A report released in May by Congressional Research Services shows that of the 16,652 active-duty deaths in the armed forces from 2006 to 2018, 31.9% were training accidents, compared to 16.3% in combat. The remaining active-duty deaths were related to homicide, suicide, illness and other causes. Suicides accounted for 23.3% of active-duty deaths.

Training injuries and fatalities have become common enough, and systemic enough, that officials are paying attention.

On June 11, U.S. Senators Benjamin Cardin, D-Md., and Chris Van Hollen, D-Md., co-wrote a letter to Secretary of the Navy Richard Spencer voicing their concerns about the number of recent training accidents in the armed forces. Lt. McDowell was one of their constituents.

“We would like you to personally look into these recent incidents and evaluate whether or not there should be additional measures taken during these training missions,” they wrote.

On June 26, Cardin introduced an amendment to the 2020 National Defense Authorization Act, an approval of defense spending by the Senate, which would require the Secretary of Defense to report to Congress the number of fatalities that occur during training. The amendment pushes for an analysis of recent training deaths and whether there are trends emerging, specifically regarding vehicle rollovers. It also asks for recommendations on preventing training deaths and injuries.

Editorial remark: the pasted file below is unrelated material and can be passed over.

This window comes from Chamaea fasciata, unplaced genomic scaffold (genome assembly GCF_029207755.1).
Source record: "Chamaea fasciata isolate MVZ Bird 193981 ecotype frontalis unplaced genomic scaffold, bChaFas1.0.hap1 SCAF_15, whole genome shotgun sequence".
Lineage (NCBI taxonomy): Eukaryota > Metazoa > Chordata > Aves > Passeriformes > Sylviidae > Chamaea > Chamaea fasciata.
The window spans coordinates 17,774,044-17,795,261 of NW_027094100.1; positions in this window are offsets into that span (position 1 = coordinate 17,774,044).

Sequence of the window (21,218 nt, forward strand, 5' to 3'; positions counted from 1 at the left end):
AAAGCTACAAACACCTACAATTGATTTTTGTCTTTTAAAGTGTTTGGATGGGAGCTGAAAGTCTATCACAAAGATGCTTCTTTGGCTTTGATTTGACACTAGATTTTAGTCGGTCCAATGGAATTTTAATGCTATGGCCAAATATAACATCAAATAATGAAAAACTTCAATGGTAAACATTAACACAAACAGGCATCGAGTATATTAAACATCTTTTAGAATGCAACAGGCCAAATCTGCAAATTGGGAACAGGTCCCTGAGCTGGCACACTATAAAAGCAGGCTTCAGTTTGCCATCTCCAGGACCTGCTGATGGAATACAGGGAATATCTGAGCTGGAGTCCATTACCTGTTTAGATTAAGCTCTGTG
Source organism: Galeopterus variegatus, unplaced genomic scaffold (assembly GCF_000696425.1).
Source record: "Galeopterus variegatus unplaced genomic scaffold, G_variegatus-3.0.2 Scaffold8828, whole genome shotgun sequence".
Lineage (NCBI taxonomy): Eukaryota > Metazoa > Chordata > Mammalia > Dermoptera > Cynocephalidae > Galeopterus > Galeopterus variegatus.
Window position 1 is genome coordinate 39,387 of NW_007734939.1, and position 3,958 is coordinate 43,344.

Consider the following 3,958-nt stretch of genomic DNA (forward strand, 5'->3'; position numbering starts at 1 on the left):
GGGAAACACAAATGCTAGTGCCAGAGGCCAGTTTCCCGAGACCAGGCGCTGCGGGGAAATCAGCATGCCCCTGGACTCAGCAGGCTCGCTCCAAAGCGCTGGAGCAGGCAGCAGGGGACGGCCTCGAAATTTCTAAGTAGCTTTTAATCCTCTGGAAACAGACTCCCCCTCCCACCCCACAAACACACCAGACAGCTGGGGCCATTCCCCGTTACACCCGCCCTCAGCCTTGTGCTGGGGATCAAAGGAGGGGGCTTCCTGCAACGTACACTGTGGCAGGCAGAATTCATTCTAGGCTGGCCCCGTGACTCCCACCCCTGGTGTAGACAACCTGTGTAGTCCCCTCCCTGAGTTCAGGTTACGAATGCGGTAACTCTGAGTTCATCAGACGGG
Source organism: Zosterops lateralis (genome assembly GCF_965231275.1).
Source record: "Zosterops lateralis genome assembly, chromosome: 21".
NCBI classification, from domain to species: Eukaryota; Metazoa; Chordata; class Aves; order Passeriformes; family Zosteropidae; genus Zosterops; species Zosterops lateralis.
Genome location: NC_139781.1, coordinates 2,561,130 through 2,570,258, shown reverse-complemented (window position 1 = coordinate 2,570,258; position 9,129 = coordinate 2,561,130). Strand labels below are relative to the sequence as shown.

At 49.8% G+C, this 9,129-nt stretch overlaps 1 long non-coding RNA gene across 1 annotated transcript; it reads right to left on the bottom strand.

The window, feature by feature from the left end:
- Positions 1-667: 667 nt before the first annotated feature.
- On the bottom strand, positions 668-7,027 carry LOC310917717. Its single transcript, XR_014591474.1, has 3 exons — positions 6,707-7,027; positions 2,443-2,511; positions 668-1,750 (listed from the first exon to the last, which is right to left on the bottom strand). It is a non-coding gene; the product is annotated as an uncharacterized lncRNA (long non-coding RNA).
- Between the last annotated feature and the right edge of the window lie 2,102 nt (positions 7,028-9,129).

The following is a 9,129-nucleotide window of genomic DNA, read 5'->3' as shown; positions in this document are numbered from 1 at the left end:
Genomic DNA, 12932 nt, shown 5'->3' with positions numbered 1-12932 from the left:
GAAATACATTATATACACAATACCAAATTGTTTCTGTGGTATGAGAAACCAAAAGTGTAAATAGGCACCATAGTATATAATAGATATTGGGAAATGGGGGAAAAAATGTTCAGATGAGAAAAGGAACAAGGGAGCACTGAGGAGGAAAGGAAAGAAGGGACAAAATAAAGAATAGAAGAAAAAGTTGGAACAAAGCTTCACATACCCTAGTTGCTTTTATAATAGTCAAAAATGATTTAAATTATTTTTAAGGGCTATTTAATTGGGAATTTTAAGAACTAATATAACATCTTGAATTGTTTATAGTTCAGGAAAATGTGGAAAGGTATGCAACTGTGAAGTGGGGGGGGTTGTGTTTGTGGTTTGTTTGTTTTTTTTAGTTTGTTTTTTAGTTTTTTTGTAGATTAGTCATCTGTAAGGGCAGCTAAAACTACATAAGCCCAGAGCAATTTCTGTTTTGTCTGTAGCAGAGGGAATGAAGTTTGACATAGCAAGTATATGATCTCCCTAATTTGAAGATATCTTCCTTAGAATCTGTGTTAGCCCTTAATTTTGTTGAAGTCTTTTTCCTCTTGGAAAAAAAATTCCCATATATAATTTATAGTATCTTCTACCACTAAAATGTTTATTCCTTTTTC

“To ensure that our soldiers, sailors, airmen, and Marines are the best fighting force in the world, our military necessarily exercises them in demanding and realistic training,” Cardin wrote. “Effective military training builds readiness, tactical proficiency and competence, and increases the confidence of our military force to win wars. I am concerned, however, that, under the guise of ‘realistic training,’ the military is assuming unnecessary risk that has resulted in an alarming increase in service members’ training-related deaths.

“Something needs to change in the military’s current culture of training safety, and the most recent losses of life reflect that the current culture is increasing risk, not reducing it,” Cardin added.

Other lawmakers also have pushed for change. In 2018, Sen. John McCain, R-Ariz., and Rep. Mike Turner, R-Ohio, who served as subcommittee chairman on the House Armed Services Committee, asked for similar answers. Rep. Darrell Issa, R-Vista, in March 2018 pushed for funding for new equipment, especially in aviation, before retiring from Congress.